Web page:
Why Visit Lesotho? — Let’s Find Out

The Kingdom of Lesotho is what is called an enclave since it is completely surrounded by South Africa. It was previously the British Crown Colony of Basutoland. Let’s find out a bit more and determine why visit Lesotho. Why Visit Lesotho

The capital of Lesotho and its largest city is Maseru (300,000+). The country is relatively small, 11,583 square miles (30,000 km) with a population of about two (2) million people. It is now a sovereign state, having gained its independence on October 4, 1966, from Great Britain.

Why Visit Lesotho — A Little Background Info

Lesotho was under British rule from 1869 to 1966,. After gaining its independence, it gained membership in the United Nations, the Southern African Development Community (SADC), and the Commonwealth of Nations.

The word “Lesotho” translates to “the land of the people who speak Sesotho”.

The government is set up as a parliamentary or constitutional monarchy. The current Prime Minister is Tom Thabane, and the King is Letsie III.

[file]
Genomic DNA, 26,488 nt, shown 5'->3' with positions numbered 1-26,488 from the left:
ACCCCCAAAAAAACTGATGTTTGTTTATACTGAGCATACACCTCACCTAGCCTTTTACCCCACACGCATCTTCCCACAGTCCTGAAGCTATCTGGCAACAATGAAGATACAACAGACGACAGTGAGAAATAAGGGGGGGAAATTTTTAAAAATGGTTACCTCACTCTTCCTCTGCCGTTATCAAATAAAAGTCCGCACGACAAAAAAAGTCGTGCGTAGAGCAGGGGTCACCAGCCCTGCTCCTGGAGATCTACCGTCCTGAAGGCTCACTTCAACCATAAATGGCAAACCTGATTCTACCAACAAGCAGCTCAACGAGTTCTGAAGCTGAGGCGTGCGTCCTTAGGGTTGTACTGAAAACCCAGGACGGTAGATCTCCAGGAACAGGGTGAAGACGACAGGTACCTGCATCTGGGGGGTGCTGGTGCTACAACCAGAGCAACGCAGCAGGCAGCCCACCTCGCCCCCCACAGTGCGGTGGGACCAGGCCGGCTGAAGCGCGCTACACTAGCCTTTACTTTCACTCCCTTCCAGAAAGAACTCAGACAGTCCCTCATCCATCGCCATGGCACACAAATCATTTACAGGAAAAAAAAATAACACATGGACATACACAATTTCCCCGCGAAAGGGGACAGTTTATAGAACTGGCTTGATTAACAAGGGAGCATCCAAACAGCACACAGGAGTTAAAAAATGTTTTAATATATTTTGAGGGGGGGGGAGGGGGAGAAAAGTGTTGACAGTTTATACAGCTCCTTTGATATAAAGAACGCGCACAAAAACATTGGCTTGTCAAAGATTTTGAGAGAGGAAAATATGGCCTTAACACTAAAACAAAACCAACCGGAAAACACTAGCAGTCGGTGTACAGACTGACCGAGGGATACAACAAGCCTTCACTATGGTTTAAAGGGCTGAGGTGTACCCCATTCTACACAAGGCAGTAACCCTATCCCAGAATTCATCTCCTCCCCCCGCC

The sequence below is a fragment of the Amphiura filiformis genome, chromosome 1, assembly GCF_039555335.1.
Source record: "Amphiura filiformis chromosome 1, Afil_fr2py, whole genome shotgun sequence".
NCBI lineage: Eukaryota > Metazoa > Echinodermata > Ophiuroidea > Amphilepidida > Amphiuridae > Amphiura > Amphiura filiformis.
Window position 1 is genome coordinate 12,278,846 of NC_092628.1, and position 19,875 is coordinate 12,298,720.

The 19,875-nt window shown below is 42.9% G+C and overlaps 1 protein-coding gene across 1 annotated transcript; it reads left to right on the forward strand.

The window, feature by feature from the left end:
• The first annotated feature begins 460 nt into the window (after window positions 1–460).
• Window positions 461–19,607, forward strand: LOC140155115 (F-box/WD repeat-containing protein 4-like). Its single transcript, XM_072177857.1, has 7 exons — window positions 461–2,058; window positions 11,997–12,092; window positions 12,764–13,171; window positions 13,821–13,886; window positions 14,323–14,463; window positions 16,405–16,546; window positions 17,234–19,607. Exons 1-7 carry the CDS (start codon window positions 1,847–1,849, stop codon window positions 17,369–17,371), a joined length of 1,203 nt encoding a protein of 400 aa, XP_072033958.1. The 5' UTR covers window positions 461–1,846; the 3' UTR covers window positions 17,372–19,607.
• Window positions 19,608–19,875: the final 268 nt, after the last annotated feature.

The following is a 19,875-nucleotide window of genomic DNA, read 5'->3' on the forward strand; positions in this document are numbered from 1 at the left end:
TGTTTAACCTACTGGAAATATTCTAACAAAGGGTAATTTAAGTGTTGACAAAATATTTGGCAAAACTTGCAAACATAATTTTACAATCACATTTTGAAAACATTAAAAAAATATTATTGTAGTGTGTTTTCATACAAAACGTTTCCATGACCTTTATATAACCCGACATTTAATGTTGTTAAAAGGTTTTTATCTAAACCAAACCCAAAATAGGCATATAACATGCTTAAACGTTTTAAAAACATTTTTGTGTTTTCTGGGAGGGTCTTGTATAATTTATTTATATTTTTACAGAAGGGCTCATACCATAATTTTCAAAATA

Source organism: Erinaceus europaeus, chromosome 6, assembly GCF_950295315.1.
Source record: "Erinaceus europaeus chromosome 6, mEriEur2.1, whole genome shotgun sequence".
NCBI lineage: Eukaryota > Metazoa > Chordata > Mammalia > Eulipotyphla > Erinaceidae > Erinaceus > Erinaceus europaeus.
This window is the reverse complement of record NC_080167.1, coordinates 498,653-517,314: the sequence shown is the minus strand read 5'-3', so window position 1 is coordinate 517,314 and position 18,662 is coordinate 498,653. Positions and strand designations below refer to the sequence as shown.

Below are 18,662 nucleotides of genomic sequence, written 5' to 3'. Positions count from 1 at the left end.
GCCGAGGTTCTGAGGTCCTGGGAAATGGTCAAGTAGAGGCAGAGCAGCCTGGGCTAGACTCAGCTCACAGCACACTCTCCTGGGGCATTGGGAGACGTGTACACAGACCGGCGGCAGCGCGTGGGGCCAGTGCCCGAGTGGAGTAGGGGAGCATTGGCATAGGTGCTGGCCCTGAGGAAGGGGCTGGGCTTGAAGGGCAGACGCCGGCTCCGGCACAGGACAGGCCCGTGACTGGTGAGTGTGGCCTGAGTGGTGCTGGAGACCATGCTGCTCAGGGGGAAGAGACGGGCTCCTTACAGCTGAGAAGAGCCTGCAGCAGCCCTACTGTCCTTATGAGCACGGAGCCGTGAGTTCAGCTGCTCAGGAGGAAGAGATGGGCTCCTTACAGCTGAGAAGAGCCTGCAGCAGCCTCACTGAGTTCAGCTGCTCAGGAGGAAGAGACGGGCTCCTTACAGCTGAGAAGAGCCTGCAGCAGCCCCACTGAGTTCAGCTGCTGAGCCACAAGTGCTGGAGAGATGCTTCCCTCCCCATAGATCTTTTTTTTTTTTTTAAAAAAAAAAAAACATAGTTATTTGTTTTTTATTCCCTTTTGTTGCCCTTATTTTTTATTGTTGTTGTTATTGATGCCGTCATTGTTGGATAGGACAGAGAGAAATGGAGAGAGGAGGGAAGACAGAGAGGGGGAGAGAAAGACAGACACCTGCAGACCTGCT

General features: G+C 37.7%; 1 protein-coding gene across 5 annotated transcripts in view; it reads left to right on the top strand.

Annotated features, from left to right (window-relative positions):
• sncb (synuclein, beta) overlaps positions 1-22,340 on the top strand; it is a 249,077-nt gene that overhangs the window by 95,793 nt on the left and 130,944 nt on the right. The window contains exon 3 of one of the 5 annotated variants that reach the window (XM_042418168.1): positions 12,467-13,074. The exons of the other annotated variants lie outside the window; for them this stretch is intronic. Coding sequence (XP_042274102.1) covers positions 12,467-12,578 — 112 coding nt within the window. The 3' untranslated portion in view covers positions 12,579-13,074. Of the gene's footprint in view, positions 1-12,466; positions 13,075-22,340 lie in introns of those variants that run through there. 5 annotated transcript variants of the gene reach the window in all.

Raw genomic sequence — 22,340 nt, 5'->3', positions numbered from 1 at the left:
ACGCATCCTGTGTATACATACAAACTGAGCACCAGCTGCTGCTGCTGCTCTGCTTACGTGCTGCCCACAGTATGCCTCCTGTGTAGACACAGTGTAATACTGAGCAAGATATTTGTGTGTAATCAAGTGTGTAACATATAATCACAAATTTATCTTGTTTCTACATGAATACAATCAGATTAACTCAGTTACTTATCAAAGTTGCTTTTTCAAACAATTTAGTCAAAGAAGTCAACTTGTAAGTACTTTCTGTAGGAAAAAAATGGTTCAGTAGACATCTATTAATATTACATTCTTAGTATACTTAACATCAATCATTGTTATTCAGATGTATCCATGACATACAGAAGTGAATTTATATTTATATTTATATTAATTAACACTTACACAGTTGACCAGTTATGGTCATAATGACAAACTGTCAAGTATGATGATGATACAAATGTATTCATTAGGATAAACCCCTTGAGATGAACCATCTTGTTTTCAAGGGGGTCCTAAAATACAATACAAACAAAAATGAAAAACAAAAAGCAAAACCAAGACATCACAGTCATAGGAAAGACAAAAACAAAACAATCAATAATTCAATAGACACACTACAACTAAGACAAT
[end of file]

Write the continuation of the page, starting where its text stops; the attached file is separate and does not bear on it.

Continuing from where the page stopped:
The climate is on the cool side because of its elevation. It is the only independent state in the world with an elevation in excess of one thousand (1000) meters (3281 feet). Its lowest point is the highest in the world at four thousand five hundred and ninety-three (4,593) feet (1400 meters), with over eighty (80%) percent of the country exceeding five thousand nine hundred and six (5,906) feet (1800 meters).

Summer temperatures in the lowlands are around eight-six (86 F) degrees (30 C), while in the winter Nineteen (19 F) degrees (-7 C) is not uncommon. It is quite cooler in the highlands [zero (0 F) degrees (-18 C)] with plenty of snow between May and September with the higher peaks having snow year-round.